"Darren did not put a strip pole in his office." -- Marisa Tomei.

Does the New York Film Festival still matter? The 46th edition opened last Friday, and while the fest may not have the celebrity cachet and discovery intent of Sundance and Cannes, or the welcoming populist mentality of Toronto, it stubbornly insists on being recognized as the gatekeeper for all that is worthwhile in world cinema.

Nonetheless, press conferences with a big-name American director and a resurrected American star (and his fetching, Academy Award-winning co-star) have stolen the spotlight during the first week of the festival. Looking somewhat like a guerilla himself, Steven Soderbergh arrived to promote his four-hour epic Che, starring Benicio del Toro as the revolutionary leader. According to the director, "There are a million Ches -– he means something different to everyone."

That attitude has irked some critics; Karina Longworth at Spout felt that Soderbergh's "unwillingness to make a statement may be a major part of the problem." On the other hand, Glenn Kenny of Some Came Running opined: "Silly me, I imagined that such an approach constituted a statement sufficient unto itself, but apparently not." The film will get a rare "roadshow" treatment when it opens in December: trotted around in its four-hour entirety to selected cities for one week only by IFC Films in December, complete with elevated ticket prices and a fancy giveaway program of some sort. Dreamgirls for the intelligentsia?

After the jump: The Wrestler and two fresh new films about those darn kids.

Despite the presence of Marisa Tomei as a stripper (her quote above can be found at the fest's blog), Darren Aronofsky's The Wrestler has garnered the most praise for the fine performance by a weather-beaten Mickey Rourke in the title role. Aronofsky apparently pushed Rourke hard, according to a report by Radar: "Darren was screeching at me 'You're only giving me 50%!' and I can't fucking move, brother." Fox Searchlight opens the film in December; expect to hear plenty of awards talk between now and then.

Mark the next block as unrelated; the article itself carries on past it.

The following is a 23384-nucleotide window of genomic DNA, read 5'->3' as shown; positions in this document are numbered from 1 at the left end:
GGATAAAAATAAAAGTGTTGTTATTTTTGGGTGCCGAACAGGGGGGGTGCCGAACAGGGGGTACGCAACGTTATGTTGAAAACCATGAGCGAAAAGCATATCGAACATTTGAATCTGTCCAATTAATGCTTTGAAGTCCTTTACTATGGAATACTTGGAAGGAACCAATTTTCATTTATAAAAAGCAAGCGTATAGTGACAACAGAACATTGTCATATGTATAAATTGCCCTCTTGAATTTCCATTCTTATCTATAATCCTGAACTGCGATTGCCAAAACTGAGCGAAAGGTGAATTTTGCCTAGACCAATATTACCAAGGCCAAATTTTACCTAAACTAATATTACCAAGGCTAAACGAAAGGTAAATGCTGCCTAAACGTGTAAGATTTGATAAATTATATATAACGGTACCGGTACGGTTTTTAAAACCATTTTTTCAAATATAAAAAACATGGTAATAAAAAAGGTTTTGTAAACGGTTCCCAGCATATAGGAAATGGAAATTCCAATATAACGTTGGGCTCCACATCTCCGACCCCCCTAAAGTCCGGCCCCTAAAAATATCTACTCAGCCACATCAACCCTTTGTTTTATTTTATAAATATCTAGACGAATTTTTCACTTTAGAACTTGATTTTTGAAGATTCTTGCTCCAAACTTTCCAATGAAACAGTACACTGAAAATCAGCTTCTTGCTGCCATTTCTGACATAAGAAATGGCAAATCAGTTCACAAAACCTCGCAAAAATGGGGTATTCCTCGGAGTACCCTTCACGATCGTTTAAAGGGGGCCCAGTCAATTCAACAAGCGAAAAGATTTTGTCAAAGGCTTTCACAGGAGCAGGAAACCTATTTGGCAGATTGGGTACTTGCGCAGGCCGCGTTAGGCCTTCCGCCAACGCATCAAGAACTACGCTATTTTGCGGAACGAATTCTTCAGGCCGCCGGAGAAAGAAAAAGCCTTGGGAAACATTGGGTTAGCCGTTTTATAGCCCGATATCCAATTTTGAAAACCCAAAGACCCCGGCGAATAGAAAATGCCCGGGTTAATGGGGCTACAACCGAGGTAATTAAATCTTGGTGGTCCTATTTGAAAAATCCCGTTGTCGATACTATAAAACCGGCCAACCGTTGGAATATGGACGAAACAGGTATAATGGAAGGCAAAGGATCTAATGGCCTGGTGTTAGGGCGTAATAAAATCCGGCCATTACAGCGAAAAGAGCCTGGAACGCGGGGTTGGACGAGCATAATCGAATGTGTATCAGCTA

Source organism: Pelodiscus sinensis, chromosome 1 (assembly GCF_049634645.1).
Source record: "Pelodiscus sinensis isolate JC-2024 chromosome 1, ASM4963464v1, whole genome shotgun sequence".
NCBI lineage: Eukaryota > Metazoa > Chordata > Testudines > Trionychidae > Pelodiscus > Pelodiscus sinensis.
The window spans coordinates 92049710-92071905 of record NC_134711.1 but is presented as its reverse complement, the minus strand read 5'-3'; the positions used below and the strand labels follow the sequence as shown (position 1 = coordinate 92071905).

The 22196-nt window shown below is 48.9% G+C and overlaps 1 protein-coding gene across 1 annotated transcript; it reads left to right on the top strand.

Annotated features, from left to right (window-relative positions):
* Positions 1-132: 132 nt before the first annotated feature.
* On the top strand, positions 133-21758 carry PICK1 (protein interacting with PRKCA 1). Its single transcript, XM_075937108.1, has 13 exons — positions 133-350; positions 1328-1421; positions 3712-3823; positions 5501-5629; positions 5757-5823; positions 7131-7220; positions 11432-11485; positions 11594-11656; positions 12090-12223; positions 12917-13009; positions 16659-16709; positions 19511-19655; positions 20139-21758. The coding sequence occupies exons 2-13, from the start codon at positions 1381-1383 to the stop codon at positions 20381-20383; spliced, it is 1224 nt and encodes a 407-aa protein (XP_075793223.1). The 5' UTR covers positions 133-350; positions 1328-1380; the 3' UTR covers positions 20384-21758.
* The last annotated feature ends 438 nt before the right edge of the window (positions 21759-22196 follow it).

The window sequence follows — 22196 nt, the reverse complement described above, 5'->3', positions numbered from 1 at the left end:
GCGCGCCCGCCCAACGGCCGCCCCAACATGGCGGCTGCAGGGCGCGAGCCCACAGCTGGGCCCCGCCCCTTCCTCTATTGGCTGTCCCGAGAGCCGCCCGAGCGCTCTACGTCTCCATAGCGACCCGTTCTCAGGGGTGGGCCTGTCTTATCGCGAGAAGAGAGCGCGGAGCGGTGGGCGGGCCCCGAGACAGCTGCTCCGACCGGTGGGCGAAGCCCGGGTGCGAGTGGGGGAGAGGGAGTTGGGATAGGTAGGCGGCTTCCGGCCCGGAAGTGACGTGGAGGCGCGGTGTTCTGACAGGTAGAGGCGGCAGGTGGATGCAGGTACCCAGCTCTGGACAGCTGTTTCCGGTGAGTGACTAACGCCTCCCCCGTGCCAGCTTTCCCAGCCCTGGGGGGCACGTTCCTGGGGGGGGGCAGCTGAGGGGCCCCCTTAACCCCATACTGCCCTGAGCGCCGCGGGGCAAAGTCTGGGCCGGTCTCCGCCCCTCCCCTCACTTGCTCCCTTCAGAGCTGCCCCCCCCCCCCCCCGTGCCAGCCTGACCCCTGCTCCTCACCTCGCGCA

Overall, American films are in short supply; just five are included in the fest's "Main Slate," but the selections are anything but token. Anthony Kaufman says that Antonio Campos' Afterschool is one of two new films (the other being Lance Hammer's Ballast, which premiered at Sundance and opens this week at Film Forum in New York) that gives "hope to cinephiles that American auteurs will keep on coming, no matter what shakedowns face the film industry, at large." Set in a New England prep school, Campos' directing debut follows a young man who accidentally captures on video the drug overdose of two popular girls. Afterschool screens next Monday and Wednesday; it does not yet have US distribution.

Another film about adolescents (and another one without a distribution deal), Gerardo Naranjo's I'm Gonna Explode, has divided critics. Michael Koresky at Reverse Shot called it "overwrought, unpleasant, depressingly single-minded," while Karina Longworth of Spout declared it to be "the rare love letter to influence that's infused with enough personal style and sentiment to transform the stolen into something thrilling and moving." Naranjo's previous film, Drama/Mex, drew similar mixed reaction (I was in the negative camp) but he has been developing a distinctive voice that clearly speaks to some people.

Other films that have screened so far include Steve McQueen's harrowing prison drama Hunger, Mike Leigh's portrayal of a "militantly upbeat" woman played by Sally Hawkins in Happy-Go-Lucky, Kelly Reichardt's drama Wendy and Lucy, featuring Michelle Williams as a woman looking for her dog, Chilean filmmaker Pablo Larrain's "rough-hewn verité-style dance-musical" Tony Manero, and Portuguese director João Botelho's The Northern Land, an adaptation of a novel in which "a young woman searches for the true story of a distant ancestor."

If you live in New York, have you been able to see any of these films? If you live outside the city, does the presence of a film in the NYFF lineup make you more inclined to check it out later?

categories Cinematical